Something not found in the Mature Masculine quality, but something that could make it even more powerful, and therefore more uplifting for the men is the idea of timeliness. What if the man who breaks his word does not wait until a team meeting or some other gathering to restore that word? What if he cleaned up the broken word immediately? How powerful would that be? First off, the broken word would not get lost in the busy mind that could easily forget it forever. Secondly, that man would be walking forward in his life as a honorable man, and not a man in waiting for a time to make things right again.

Would we rather be men walking forward in our lives out of integrity or in integrity? Which one assures us a better chance at continued success?

Imagine a world – men living according to a code of honor they own fully, one in which includes the opportunity to give back to anyone they have negatively impacted – faithfully, responsibly, calmly and swiftly.

For these considerations and conversations, for these benchmarks and for the priceless honor system that empowers each man to own his honor and restore it whenever needed, I am eternally grateful.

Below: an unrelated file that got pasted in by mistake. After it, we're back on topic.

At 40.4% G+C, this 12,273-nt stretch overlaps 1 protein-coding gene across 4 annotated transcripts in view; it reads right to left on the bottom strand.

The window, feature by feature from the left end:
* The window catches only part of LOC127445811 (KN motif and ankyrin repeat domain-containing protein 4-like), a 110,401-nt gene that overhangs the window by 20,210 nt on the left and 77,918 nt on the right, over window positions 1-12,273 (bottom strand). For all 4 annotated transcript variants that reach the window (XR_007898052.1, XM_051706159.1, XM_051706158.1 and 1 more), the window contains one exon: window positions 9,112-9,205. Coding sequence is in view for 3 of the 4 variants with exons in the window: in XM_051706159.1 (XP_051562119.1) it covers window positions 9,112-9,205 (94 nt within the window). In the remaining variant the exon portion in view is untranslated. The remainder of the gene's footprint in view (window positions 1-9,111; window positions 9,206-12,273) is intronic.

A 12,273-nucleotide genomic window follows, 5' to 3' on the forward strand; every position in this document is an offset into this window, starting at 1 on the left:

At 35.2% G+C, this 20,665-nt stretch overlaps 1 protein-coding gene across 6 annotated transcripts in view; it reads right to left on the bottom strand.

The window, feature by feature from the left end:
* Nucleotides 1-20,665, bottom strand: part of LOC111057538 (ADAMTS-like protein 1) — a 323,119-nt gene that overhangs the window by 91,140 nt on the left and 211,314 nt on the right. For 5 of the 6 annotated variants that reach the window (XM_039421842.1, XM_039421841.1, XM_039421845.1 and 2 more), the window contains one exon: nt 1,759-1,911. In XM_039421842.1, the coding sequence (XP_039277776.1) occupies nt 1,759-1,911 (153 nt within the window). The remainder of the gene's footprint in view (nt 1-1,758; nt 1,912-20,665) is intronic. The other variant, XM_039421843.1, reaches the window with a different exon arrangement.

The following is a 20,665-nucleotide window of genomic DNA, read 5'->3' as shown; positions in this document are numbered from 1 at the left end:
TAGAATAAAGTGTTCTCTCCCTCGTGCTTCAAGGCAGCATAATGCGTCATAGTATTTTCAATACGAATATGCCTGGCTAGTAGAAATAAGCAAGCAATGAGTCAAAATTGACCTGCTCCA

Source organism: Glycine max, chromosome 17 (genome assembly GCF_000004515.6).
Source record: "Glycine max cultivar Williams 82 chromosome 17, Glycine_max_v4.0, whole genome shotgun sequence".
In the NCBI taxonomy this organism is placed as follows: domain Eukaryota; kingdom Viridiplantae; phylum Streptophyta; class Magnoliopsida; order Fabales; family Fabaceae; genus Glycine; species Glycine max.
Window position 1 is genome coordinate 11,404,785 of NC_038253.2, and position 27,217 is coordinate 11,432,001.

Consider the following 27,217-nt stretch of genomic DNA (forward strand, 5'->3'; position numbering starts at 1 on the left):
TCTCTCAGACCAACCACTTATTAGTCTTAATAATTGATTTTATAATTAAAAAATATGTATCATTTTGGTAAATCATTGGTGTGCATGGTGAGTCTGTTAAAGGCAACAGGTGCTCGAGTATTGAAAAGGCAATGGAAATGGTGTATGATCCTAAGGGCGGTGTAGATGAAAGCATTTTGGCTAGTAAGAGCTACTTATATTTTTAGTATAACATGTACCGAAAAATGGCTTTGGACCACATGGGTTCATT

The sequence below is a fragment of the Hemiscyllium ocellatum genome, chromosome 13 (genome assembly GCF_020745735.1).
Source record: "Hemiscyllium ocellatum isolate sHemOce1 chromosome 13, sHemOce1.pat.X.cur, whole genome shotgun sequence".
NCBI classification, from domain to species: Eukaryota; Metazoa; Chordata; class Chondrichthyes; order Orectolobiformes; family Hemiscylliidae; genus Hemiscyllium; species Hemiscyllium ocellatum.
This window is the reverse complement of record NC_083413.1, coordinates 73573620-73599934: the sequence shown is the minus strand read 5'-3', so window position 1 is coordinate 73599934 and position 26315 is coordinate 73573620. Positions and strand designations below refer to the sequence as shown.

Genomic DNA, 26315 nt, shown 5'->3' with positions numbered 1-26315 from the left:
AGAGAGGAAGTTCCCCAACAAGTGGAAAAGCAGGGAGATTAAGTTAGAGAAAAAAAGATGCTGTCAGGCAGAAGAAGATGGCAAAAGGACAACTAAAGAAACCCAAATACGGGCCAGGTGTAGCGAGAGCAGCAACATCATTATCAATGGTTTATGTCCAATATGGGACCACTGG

Thank you MDI. And thank you men.

The Code of Honor

  1. Commitment Before Ego
  2. Honor the Truth
  3. Respect Confidentiality
  4. Keep Your Word
  5. Be a Three-Dimensional Man
  6. Be Prepared
  7. Defend Humanity
  8. Always Be Faithful to The Men
  9. Defend the Code
  10. Never Engage in Battles with Weaker Opponents
  11. Fight Only Honorable Battles
  12. Earn and Honor Rank
  13. Be Humble
  14. Embrace All Men
  15. Be an Example to Children

The Mature Masculine Qualities

  1. I am a self-sufficient man.
  2. I hold a “no problem” attitude.
  3. I am clear on my terms, personal standards, commitments, and boundaries.
  4. I keep my word – holding integrity high.    
  5. I am responsible and accountable, taking ownership of my life, with no need for excuses. 
  6. I call men out and hold them accountable to their word and to their best. 
  7. I am open to feedback / criticism / coaching; I do not complain, pout or get defensive when challenged.   
  8. I repair and resolve any of my broken words or commitments with those I have impacted, without having to be prompted to do so.  
  9. I do not carry grudges or “lists”– and I clear with men swiftly and directly. 
  10. I am confident.   
  11. I give my best even when I can get by with less. 
  12. I am decisive, taking action. 
  13. I am impeccable, precise, and thorough. 
  14. I am humble.
  15. I ask for help. 
  16. I show and express care. 
  17. I broaden my context, serving others generously – expanding from “what I can get” to include “what I can contribute.”
  18. I am conscious of how I affect the people around me.
  19. I lift other men up and support them to win.
  20. I am respected by men, a leader who is followed.